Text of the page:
University of Virginia Historical Collections at the Claude Moore Health Sciences Library

An Introduction to the Halifax Explosion

Halifax, Nova Scotia, December 6th, 1917

Photograph of the Explosion cloud taken on 6 December 1917, 13km away from Halifax.
Library and Archives Canada, MIKAN ID number 3531262

At 9:05 a.m., a munitions ship blew up dockside in Halifax, Nova Scotia.

By 9:06 a.m.

Then a 20-foot tsunami created by the explosion swept through the damaged areas, scouring the land and leaving bare mud piled with debris. Fireplaces and furnaces caused fires in other areas, leaving acres of charred wreckage.

By 9:15 a.m. on Thursday, December 6, 1917, two square miles of a major Canadian city lay in rubble, and most of the undamaged area had no water or heat. All communication was lost with the outside world; the city had no telephone service.

That night, a blizzard hit the region, bringing gale force winds and temperatures of 10-15 F. Thick, wet snow soon hid the victims, hindered the rescuers, and halted relief trains; by morning, ice coated the streets and hills.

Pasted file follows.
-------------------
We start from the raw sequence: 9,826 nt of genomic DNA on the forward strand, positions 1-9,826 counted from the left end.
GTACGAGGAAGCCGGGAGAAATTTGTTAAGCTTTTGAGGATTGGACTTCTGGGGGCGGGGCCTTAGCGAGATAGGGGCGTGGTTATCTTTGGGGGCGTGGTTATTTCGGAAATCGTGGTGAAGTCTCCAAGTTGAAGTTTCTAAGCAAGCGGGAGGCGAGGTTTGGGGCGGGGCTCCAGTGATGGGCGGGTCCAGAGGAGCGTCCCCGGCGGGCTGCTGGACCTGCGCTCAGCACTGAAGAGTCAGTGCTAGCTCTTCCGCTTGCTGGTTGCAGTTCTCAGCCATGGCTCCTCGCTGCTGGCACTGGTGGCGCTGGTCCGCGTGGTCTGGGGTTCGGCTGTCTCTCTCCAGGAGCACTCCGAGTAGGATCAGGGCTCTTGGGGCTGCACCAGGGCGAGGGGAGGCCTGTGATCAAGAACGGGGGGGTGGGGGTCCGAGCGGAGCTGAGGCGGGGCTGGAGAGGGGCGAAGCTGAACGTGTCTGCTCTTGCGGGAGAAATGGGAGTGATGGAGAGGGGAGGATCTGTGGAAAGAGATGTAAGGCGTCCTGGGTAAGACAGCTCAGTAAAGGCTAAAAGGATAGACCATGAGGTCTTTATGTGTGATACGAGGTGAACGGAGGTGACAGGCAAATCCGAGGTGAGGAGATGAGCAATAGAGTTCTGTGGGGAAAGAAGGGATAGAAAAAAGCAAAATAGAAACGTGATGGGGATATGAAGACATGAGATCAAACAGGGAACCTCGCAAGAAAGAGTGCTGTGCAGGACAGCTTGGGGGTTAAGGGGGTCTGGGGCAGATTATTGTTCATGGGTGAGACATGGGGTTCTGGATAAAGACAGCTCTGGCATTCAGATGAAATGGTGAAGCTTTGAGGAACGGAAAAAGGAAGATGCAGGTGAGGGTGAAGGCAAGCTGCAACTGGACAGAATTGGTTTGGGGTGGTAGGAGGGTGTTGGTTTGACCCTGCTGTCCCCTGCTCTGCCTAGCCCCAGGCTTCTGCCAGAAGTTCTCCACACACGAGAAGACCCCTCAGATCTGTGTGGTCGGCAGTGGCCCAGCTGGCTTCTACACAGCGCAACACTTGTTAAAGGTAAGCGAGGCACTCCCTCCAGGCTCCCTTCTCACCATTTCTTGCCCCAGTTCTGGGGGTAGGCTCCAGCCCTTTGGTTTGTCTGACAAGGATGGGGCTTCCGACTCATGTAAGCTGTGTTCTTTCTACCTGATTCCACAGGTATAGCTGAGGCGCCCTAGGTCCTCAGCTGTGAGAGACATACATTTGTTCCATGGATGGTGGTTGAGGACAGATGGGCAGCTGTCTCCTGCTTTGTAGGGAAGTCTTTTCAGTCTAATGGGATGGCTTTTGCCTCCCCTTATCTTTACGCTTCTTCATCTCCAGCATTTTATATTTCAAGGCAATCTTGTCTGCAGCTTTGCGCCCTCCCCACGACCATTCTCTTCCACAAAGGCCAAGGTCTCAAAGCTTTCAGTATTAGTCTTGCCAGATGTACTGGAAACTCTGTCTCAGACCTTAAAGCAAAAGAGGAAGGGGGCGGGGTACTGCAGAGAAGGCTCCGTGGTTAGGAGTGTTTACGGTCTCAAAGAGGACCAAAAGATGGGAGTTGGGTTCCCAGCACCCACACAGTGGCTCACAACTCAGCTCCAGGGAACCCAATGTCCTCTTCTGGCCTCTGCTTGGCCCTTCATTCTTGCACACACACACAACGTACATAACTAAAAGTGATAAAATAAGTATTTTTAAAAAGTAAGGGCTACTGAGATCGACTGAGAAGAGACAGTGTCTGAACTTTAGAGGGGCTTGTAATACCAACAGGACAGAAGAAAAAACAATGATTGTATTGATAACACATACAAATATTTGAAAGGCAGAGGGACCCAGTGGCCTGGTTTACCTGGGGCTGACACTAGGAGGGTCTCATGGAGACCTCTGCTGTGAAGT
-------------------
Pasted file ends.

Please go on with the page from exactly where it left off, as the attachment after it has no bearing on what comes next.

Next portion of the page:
The Halifax Explosion was the largest man-made explosion until the first atomic bomb was detonated over Hiroshima, Japan, in 1945.

lanscape image

View from the waterfront looking west from the ruins of the Sugar Refinery across the obliterated Richmond District several days after the explosion. The remains of Pier 6, ground zero of the explosion, is on the extreme right.
Library and Archives Canada.

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